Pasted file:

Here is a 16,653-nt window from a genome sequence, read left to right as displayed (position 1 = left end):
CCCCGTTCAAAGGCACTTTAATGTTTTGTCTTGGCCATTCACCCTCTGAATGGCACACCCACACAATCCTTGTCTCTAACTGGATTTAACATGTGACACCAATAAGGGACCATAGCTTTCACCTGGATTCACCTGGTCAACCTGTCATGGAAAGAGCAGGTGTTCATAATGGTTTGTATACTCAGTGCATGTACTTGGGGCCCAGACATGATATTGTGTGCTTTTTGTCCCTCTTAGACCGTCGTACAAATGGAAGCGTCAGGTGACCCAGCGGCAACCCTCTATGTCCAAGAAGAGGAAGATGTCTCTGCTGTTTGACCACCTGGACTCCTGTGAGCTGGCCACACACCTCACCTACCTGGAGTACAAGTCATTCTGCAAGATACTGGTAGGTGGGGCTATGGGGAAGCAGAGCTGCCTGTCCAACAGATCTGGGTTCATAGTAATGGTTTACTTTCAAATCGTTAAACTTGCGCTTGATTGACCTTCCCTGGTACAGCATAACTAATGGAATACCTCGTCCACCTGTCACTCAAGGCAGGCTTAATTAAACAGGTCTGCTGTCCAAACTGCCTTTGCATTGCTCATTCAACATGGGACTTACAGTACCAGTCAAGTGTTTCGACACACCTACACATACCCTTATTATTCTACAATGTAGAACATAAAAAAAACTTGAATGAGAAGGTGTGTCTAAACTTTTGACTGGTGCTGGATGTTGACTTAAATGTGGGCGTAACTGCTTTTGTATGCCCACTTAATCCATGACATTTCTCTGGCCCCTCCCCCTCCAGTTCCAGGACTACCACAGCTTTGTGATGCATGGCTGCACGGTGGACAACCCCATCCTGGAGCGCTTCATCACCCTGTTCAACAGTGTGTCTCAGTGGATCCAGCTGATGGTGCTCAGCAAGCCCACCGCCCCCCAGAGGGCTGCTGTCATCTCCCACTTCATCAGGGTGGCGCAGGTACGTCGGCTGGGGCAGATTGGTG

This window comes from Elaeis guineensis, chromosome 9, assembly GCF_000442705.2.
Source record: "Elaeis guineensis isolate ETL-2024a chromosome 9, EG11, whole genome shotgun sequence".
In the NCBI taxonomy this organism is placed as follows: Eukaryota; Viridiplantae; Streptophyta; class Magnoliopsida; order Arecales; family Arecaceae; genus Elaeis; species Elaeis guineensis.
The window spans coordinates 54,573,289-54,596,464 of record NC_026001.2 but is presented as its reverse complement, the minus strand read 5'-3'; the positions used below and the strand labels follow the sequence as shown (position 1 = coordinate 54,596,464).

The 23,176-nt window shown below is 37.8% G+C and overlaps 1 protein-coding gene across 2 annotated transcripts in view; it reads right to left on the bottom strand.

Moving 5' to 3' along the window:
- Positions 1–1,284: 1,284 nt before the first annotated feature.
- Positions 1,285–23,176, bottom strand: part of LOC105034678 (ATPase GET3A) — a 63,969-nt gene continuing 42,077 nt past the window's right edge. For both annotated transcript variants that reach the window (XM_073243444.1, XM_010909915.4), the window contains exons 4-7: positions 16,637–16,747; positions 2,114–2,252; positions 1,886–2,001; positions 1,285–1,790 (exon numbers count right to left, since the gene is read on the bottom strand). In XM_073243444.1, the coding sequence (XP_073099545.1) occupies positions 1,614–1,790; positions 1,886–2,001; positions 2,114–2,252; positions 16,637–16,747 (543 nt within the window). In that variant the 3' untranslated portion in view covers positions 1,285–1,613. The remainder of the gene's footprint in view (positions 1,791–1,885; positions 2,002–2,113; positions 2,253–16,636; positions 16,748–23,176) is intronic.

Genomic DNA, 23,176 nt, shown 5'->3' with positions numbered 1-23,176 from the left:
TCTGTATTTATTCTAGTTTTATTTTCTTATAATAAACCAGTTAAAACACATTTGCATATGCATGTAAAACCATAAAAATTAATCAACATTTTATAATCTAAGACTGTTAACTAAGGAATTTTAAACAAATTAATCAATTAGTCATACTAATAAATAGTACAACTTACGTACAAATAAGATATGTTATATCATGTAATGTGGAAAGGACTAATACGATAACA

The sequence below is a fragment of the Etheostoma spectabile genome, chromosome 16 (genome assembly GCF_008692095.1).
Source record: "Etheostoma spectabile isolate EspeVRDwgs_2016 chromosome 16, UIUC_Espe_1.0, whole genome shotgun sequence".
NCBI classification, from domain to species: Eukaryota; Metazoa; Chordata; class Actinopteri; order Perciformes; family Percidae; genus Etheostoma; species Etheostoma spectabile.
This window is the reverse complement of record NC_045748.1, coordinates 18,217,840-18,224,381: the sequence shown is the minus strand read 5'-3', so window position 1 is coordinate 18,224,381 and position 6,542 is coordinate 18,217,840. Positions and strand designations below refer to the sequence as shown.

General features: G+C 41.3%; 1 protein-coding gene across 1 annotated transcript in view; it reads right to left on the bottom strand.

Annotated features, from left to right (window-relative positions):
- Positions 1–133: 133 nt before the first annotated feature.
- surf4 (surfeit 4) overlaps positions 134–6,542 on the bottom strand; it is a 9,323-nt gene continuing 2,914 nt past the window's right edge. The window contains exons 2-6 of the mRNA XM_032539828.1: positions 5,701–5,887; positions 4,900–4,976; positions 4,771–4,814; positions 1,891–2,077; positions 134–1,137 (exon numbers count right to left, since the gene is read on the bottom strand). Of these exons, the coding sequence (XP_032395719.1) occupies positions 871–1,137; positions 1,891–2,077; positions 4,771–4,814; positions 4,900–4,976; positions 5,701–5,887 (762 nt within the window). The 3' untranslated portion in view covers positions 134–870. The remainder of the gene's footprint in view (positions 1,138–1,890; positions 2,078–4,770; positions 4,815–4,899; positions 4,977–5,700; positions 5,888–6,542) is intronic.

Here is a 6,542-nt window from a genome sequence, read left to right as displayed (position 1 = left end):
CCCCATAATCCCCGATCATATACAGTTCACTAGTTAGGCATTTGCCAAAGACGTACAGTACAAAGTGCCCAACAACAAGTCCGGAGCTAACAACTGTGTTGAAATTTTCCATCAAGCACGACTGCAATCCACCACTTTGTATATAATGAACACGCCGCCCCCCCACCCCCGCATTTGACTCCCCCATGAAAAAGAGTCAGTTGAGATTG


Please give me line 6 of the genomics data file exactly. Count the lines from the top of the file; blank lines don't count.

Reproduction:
The window spans coordinates 54,573,289-54,596,464 of record NC_026001.2 but is presented as its reverse complement, the minus strand read 5'-3'; the positions used below and the strand labels follow the sequence as shown (position 1 = coordinate 54,596,464).